As we progressively increase the distance of this 1µF ceramic capacitor away from the noise generating source the series inductance proportionally increases, forcing the resonant frequency of the bypass capacitor network to further reduce, causing even more degradation in the filtering performance of this bypass capacitor. Consequently, the actual location of the bypass capacitor is critical for efficient attenuation of differential-mode currents at high frequencies.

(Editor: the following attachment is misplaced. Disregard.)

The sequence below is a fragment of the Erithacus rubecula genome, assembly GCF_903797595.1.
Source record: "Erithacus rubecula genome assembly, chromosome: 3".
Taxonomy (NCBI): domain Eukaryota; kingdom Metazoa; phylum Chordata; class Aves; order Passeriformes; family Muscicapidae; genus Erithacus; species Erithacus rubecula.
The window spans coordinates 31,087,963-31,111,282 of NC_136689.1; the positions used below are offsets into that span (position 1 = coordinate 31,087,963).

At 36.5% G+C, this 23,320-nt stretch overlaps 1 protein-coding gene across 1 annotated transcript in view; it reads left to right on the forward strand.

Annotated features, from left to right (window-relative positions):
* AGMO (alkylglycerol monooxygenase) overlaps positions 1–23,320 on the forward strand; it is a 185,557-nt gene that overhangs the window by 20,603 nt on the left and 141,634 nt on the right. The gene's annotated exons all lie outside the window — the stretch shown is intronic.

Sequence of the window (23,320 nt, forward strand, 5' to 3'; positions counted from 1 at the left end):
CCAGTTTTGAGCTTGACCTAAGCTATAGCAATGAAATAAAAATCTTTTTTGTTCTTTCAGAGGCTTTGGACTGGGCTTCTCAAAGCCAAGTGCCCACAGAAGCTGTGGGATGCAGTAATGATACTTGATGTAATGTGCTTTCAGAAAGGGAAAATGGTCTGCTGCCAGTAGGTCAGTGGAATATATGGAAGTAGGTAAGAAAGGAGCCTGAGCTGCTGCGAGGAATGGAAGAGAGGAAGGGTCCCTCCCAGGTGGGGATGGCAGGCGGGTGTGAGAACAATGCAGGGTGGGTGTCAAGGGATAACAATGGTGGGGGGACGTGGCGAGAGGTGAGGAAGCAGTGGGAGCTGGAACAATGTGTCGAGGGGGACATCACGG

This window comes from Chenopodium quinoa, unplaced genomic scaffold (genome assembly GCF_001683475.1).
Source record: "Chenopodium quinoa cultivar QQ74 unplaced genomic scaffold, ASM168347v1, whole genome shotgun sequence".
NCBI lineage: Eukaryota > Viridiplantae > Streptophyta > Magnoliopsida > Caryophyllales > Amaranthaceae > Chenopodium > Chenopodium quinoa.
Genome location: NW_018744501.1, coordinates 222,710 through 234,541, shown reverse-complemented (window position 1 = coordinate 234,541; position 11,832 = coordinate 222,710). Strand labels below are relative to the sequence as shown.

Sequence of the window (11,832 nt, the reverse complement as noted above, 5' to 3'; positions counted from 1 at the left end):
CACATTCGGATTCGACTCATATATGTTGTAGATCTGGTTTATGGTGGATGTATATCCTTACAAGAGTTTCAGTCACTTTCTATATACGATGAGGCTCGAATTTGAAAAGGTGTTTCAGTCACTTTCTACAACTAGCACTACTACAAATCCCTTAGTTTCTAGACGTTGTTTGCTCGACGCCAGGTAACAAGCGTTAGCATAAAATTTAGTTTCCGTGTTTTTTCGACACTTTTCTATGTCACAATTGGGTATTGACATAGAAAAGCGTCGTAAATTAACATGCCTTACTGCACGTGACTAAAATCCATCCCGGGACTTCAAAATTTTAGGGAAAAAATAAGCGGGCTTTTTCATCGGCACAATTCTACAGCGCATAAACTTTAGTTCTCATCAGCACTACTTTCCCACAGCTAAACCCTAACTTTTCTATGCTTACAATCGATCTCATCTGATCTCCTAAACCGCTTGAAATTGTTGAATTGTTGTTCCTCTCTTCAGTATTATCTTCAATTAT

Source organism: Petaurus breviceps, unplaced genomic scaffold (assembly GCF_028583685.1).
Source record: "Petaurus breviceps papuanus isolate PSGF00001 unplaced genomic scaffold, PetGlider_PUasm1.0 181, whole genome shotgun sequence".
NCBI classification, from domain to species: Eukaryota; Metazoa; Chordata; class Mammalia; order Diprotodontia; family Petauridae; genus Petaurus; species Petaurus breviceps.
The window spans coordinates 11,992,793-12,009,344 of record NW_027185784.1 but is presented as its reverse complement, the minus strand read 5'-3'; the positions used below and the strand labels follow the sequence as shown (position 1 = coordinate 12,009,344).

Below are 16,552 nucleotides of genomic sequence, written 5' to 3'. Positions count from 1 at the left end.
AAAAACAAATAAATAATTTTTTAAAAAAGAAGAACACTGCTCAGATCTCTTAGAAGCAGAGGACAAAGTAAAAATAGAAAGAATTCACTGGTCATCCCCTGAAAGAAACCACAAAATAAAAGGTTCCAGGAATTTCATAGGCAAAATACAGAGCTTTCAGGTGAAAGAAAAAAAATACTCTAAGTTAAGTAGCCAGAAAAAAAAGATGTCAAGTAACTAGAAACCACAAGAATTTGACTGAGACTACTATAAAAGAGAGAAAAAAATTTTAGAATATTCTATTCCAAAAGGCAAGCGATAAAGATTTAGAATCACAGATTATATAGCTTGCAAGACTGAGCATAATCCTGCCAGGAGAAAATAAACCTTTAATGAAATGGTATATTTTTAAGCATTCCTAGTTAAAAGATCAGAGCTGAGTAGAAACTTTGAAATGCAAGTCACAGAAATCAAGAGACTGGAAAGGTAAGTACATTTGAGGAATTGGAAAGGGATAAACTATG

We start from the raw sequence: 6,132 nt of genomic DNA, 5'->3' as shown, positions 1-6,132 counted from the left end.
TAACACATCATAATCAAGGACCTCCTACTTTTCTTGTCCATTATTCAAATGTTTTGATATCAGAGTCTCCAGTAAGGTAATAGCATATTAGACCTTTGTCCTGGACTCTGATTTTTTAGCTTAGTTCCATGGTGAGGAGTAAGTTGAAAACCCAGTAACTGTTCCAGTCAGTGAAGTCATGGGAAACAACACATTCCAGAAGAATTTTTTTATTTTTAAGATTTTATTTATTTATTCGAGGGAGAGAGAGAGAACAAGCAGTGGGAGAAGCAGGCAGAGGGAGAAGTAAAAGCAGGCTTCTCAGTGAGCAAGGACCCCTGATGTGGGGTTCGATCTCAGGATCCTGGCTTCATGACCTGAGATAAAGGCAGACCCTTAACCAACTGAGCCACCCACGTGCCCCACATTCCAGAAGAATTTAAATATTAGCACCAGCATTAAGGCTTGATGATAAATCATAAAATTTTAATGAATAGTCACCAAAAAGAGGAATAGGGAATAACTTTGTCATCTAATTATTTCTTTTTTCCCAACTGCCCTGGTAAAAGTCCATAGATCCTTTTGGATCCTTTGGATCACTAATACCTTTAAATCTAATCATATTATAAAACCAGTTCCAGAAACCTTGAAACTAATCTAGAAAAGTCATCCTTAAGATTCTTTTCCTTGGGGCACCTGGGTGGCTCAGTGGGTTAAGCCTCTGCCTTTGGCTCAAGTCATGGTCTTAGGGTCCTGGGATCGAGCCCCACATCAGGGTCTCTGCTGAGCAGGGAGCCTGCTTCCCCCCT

Attenuation at lower frequencies of differential-mode currents, in or around the fundamental switching frequency of the noise generating source, may dictate that a much higher value of bypass capacitance is required that cannot normally be attained with a ceramic style capacitor. Current ceramic capacitors are only available up to approximately 22uF at low voltage ratings, which maybe suitable for effective differential-mode filtering across the lower voltage outputs of switching power supplies, but not suitable across the inputs of switching power supplies where 100V surges can often be experienced. For these applications electrolytic style capacitors are often employed because of their high capacitance and voltage ratings, however this style of capacitance also exhibits a high value of ESR. A typical range of ESR values for an electrolytic style capacitor is 200mW to 500mW, which appears as a series impedance to the filter capacitance in much the same way as the series inductance previously described does, thus degrading the filtering performance of the bypass capacitor particularly at higher frequencies. For comparison purposes, a typical ESR value for a ceramic capacitor may only be 10mW, making them far more suitable for higher frequency attenuation of switching frequency sub-harmonic components. Consequently, many differential-mode input filters consist of a combination of electrolytic and ceramic capacitors to suitably attenuate differential-mode noise currents both at the lower fundamental switching frequency as well as at the higher sub-harmonic frequencies.